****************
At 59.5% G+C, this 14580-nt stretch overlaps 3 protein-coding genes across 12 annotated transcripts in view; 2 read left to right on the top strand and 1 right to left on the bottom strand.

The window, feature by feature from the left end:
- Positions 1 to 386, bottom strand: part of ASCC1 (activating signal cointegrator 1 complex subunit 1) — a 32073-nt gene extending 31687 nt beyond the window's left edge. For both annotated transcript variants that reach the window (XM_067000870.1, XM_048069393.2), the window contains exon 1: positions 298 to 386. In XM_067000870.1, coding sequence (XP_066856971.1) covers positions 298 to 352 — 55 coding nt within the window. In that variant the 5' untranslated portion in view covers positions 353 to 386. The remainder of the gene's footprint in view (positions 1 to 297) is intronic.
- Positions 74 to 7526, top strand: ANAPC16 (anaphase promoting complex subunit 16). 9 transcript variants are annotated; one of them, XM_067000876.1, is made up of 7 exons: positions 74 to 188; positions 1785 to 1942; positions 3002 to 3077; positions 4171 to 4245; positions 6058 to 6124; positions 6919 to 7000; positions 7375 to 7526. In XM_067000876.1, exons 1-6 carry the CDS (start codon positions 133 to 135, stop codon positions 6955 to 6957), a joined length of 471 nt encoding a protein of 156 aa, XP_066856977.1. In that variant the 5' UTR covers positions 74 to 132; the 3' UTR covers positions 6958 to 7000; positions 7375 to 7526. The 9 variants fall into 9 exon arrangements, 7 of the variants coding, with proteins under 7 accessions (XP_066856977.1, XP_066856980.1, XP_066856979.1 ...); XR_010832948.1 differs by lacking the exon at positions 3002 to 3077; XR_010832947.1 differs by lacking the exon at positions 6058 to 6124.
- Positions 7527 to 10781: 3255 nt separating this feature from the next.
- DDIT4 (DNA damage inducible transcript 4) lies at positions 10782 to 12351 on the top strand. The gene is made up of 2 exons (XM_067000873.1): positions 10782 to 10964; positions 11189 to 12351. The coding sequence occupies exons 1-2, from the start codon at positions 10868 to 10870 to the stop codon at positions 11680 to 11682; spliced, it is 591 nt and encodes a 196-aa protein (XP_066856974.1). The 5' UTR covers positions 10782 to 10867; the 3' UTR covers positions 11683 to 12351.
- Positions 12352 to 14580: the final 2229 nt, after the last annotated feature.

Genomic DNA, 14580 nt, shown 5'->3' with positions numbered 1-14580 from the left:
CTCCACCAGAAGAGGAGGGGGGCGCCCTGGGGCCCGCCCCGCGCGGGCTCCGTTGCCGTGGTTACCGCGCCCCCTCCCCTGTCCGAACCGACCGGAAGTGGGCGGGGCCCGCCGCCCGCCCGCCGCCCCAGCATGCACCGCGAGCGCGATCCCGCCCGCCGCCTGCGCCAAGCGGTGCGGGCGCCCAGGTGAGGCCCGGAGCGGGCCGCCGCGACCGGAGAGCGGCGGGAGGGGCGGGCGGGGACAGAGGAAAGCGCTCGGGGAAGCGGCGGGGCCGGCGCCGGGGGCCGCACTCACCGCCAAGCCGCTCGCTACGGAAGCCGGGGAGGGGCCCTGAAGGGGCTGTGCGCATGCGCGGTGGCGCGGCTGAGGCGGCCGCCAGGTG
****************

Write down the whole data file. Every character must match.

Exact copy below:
At 59.5% G+C, this 14580-nt stretch overlaps 3 protein-coding genes across 12 annotated transcripts in view; 2 read left to right on the top strand and 1 right to left on the bottom strand.

The window, feature by feature from the left end:
- Positions 1 to 386, bottom strand: part of ASCC1 (activating signal cointegrator 1 complex subunit 1) — a 32073-nt gene extending 31687 nt beyond the window's left edge. For both annotated transcript variants that reach the window (XM_067000870.1, XM_048069393.2), the window contains exon 1: positions 298 to 386. In XM_067000870.1, coding sequence (XP_066856971.1) covers positions 298 to 352 — 55 coding nt within the window. In that variant the 5' untranslated portion in view covers positions 353 to 386. The remainder of the gene's footprint in view (positions 1 to 297) is intronic.
- Positions 74 to 7526, top strand: ANAPC16 (anaphase promoting complex subunit 16). 9 transcript variants are annotated; one of them, XM_067000876.1, is made up of 7 exons: positions 74 to 188; positions 1785 to 1942; positions 3002 to 3077; positions 4171 to 4245; positions 6058 to 6124; positions 6919 to 7000; positions 7375 to 7526. In XM_067000876.1, exons 1-6 carry the CDS (start codon positions 133 to 135, stop codon positions 6955 to 6957), a joined length of 471 nt encoding a protein of 156 aa, XP_066856977.1. In that variant the 5' UTR covers positions 74 to 132; the 3' UTR covers positions 6958 to 7000; positions 7375 to 7526. The 9 variants fall into 9 exon arrangements, 7 of the variants coding, with proteins under 7 accessions (XP_066856977.1, XP_066856980.1, XP_066856979.1 ...); XR_010832948.1 differs by lacking the exon at positions 3002 to 3077; XR_010832947.1 differs by lacking the exon at positions 6058 to 6124.
- Positions 7527 to 10781: 3255 nt separating this feature from the next.
- DDIT4 (DNA damage inducible transcript 4) lies at positions 10782 to 12351 on the top strand. The gene is made up of 2 exons (XM_067000873.1): positions 10782 to 10964; positions 11189 to 12351. The coding sequence occupies exons 1-2, from the start codon at positions 10868 to 10870 to the stop codon at positions 11680 to 11682; spliced, it is 591 nt and encodes a 196-aa protein (XP_066856974.1). The 5' UTR covers positions 10782 to 10867; the 3' UTR covers positions 11683 to 12351.
- Positions 12352 to 14580: the final 2229 nt, after the last annotated feature.

Genomic DNA, 14580 nt, shown 5'->3' with positions numbered 1-14580 from the left:
CTCCACCAGAAGAGGAGGGGGGCGCCCTGGGGCCCGCCCCGCGCGGGCTCCGTTGCCGTGGTTACCGCGCCCCCTCCCCTGTCCGAACCGACCGGAAGTGGGCGGGGCCCGCCGCCCGCCCGCCGCCCCAGCATGCACCGCGAGCGCGATCCCGCCCGCCGCCTGCGCCAAGCGGTGCGGGCGCCCAGGTGAGGCCCGGAGCGGGCCGCCGCGACCGGAGAGCGGCGGGAGGGGCGGGCGGGGACAGAGGAAAGCGCTCGGGGAAGCGGCGGGGCCGGCGCCGGGGGCCGCACTCACCGCCAAGCCGCTCGCTACGGAAGCCGGGGAGGGGCCCTGAAGGGGCTGTGCGCATGCGCGGTGGCGCGGCTGAGGCGGCCGCCAGGTG